You can buy the best components to be found on the Web, and they’ll be useless if you can’t actually turn your computer on once you’ve finished building it. A power supply unit (or PSU) may be the most unappreciated of components, but without it, nothing else will work, so don’t forget to give it the thought it deserves.
What to look for?
Maximum power. This is the highest amount of power the supply is capable of directing to your components. The less complicated or intense the build, the lower a number you can get away with—for most people, 500 to 750 watts will be fine. But if you’re using high-end parts, particularly energy-sucking video cards (or more than one), your power needs could increase to 1,000 watts or more. Checking your components’ power usage or thermal design power (TDP) is vital—get a PSU that’s too weak, and your computer may not even turn on.
Voltage rails. Simply put, voltage rails are like individual power circuits within your PSU, with each of the major varieties (+3.3V, +5V, and +12V) powering different kinds of components. In most cases, the most important one to pay attention to is the +12V rail, as that’s what will be driving your video cards; one of these capable of supplying 34 to 40 amps should be enough for the most power-hungry cards you can currently buy, and is likely to be more reliable than using multiple +12V rails for the same job.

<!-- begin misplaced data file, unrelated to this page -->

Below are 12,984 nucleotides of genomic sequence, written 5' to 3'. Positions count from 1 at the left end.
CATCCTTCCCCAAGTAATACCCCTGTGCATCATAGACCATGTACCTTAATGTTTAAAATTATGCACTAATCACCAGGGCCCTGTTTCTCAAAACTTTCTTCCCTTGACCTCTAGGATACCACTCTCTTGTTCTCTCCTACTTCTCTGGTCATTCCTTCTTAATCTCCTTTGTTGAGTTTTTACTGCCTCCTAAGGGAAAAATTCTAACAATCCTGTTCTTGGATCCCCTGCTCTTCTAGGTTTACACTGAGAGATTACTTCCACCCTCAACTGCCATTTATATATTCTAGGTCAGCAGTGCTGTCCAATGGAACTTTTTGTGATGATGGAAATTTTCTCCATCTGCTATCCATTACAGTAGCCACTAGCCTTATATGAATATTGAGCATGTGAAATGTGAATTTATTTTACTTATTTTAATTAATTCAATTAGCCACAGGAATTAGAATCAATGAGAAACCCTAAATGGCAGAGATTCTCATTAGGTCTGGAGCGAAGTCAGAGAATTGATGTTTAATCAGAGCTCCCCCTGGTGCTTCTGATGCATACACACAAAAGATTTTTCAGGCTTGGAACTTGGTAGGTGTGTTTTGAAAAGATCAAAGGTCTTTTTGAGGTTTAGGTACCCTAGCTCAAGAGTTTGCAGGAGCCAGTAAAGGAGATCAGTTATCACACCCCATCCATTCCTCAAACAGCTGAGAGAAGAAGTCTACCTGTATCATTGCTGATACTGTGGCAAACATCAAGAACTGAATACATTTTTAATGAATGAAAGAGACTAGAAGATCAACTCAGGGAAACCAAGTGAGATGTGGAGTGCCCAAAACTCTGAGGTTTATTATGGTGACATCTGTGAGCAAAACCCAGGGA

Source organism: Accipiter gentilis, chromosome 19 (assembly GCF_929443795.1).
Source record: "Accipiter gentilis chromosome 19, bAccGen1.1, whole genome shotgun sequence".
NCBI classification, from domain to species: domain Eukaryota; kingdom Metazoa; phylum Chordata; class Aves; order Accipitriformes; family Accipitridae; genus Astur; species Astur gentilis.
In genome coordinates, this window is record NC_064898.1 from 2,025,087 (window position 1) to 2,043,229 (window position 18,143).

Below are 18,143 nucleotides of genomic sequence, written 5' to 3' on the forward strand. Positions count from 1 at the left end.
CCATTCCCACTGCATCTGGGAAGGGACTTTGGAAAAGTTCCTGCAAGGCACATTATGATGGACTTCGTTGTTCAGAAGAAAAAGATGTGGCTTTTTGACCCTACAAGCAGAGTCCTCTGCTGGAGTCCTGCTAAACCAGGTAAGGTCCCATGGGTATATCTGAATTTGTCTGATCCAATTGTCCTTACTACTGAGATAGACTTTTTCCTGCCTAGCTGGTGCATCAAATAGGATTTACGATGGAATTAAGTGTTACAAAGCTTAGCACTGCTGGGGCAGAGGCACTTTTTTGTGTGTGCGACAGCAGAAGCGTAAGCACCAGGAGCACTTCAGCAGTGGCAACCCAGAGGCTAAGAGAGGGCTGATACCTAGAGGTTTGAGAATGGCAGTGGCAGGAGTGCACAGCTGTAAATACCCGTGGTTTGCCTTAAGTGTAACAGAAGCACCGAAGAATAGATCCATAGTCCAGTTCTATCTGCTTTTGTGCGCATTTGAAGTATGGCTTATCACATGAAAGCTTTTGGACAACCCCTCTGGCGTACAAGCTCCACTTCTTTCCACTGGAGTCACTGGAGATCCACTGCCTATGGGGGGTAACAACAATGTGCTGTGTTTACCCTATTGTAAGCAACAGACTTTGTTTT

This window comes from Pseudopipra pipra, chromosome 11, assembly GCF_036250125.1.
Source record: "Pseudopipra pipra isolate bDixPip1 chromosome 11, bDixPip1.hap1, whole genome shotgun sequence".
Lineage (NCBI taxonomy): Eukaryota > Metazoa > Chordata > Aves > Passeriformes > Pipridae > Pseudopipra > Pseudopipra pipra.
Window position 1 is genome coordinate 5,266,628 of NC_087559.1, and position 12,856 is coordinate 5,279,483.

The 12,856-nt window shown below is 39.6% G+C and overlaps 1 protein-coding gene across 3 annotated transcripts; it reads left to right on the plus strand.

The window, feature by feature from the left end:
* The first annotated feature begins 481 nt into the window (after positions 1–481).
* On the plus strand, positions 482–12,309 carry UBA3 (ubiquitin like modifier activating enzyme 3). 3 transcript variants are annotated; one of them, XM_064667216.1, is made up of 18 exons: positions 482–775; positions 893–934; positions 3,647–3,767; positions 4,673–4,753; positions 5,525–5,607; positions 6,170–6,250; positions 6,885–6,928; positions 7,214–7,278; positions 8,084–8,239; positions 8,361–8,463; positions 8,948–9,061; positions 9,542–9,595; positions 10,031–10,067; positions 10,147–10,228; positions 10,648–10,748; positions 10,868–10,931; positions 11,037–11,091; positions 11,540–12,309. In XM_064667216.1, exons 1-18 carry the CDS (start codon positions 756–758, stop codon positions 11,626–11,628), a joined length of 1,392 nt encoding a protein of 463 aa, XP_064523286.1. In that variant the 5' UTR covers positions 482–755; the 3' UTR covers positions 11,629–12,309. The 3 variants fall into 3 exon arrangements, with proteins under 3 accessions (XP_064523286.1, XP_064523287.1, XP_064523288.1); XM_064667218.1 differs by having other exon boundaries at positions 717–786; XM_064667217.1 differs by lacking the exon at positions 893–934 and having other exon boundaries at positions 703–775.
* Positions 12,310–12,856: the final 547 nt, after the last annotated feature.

Form factor. Like other components we’ve covered here, power supplies come in a variety of form factors that determine the kinds of hardware you can use with them, and under what circumstances. The most common for mainstream motherboards right now is the ATX12V, but you may also see others (such as EPS12V), and you may need to buy a smaller power supply if you’re building a system too miniature to fit a full-size ATX power supply, say.
Connectors. Power supplies come in two varieties: one in which all the cables are pre-attached, and another (called modular) that lets you hook up only the cables you need. In either case, your PSU still has to have the right connectors, whether six- and eight-pin PCIe for video cards, SATA for newer hard drives and SSDs, or Molex for older drives and other devices. The good news is that if you don’t have all the connectors you need, adapters aren’t too tough to find. Still, it’s easiest to verify that you have what you need ahead of time; the video card (or PCIe) connectors are most likely to trip you up, so find out what your card needs so your PSU can supply power in the proper way.